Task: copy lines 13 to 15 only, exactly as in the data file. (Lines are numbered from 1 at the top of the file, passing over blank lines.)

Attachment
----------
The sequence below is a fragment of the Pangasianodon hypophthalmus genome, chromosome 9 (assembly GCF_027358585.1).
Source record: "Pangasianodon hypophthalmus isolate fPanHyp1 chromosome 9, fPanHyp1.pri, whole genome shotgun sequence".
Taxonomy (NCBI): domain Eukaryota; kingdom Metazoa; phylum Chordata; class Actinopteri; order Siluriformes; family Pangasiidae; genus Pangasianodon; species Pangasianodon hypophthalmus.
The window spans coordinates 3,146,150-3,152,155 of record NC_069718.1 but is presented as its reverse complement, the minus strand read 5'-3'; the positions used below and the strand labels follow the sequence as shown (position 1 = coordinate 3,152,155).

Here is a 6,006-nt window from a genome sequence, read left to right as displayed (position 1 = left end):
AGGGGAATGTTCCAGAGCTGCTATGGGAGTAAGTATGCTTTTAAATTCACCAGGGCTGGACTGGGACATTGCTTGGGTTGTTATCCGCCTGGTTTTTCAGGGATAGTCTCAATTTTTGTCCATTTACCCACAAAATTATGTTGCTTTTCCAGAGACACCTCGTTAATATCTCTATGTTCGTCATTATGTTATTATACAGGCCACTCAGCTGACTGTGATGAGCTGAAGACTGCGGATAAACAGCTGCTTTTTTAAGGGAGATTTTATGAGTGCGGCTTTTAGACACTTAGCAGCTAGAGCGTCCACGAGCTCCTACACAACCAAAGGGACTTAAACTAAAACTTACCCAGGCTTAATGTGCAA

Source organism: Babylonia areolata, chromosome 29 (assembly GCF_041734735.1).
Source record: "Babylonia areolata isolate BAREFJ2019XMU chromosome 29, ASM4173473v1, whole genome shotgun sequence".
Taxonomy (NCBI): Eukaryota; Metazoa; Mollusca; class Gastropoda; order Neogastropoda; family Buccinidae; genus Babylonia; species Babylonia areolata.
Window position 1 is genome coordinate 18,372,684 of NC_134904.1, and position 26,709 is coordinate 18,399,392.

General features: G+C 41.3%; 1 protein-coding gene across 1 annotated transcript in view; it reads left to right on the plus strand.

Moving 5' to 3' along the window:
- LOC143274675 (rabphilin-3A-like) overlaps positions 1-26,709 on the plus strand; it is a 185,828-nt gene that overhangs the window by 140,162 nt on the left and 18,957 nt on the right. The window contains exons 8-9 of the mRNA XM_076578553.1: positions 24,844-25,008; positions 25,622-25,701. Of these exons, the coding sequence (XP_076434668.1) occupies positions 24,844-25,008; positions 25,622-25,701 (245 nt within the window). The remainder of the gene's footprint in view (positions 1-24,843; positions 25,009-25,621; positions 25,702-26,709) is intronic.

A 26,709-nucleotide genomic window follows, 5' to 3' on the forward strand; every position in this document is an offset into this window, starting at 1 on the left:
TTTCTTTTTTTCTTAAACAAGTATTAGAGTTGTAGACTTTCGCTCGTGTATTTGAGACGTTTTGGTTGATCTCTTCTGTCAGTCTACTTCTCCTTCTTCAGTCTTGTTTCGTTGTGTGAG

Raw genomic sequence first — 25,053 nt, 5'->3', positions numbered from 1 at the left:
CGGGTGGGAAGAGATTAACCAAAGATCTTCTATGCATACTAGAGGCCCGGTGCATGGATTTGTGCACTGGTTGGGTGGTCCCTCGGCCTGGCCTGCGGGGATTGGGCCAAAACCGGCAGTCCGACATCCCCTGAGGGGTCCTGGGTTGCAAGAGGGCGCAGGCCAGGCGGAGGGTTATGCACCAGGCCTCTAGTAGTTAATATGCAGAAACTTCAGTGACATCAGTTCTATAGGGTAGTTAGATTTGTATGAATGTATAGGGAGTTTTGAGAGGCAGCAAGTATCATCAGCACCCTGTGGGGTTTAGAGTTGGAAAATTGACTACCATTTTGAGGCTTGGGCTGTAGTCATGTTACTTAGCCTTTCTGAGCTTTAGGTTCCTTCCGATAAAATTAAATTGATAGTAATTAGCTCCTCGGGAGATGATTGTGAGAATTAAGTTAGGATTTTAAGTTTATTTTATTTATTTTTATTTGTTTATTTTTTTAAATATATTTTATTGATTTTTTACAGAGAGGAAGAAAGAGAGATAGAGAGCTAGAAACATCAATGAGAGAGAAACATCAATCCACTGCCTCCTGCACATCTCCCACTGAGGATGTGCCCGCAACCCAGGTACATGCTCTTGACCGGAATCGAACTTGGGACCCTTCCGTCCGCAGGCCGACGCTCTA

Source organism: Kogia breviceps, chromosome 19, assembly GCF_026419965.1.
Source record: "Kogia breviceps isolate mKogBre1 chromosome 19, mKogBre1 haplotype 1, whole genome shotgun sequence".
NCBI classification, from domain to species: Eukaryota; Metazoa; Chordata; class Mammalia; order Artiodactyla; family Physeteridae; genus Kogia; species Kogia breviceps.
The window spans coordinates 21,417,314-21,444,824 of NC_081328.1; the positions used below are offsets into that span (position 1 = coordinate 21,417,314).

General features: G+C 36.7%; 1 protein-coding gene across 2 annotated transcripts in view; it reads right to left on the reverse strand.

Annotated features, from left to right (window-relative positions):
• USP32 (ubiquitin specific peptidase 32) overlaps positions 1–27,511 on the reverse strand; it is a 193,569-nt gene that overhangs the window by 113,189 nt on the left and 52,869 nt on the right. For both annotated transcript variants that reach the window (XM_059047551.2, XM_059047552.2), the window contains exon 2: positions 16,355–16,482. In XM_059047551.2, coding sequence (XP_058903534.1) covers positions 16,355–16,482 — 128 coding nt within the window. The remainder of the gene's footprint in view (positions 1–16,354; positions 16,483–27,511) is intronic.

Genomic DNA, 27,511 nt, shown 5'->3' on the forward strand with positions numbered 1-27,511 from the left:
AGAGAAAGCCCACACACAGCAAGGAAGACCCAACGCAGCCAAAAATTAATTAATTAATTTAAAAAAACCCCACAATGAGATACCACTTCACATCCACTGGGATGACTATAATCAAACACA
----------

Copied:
- LOC143274675 (rabphilin-3A-like) overlaps positions 1-26,709 on the plus strand; it is a 185,828-nt gene that overhangs the window by 140,162 nt on the left and 18,957 nt on the right. The window contains exons 8-9 of the mRNA XM_076578553.1: positions 24,844-25,008; positions 25,622-25,701. Of these exons, the coding sequence (XP_076434668.1) occupies positions 24,844-25,008; positions 25,622-25,701 (245 nt within the window). The remainder of the gene's footprint in view (positions 1-24,843; positions 25,009-25,621; positions 25,702-26,709) is intronic.

A 26,709-nucleotide genomic window follows, 5' to 3' on the forward strand; every position in this document is an offset into this window, starting at 1 on the left:
TTTCTTTTTTTCTTAAACAAGTATTAGAGTTGTAGACTTTCGCTCGTGTATTTGAGACGTTTTGGTTGATCTCTTCTGTCAGTCTACTTCTCCTTCTTCAGTCTTGTTTCGTTGTGTGAG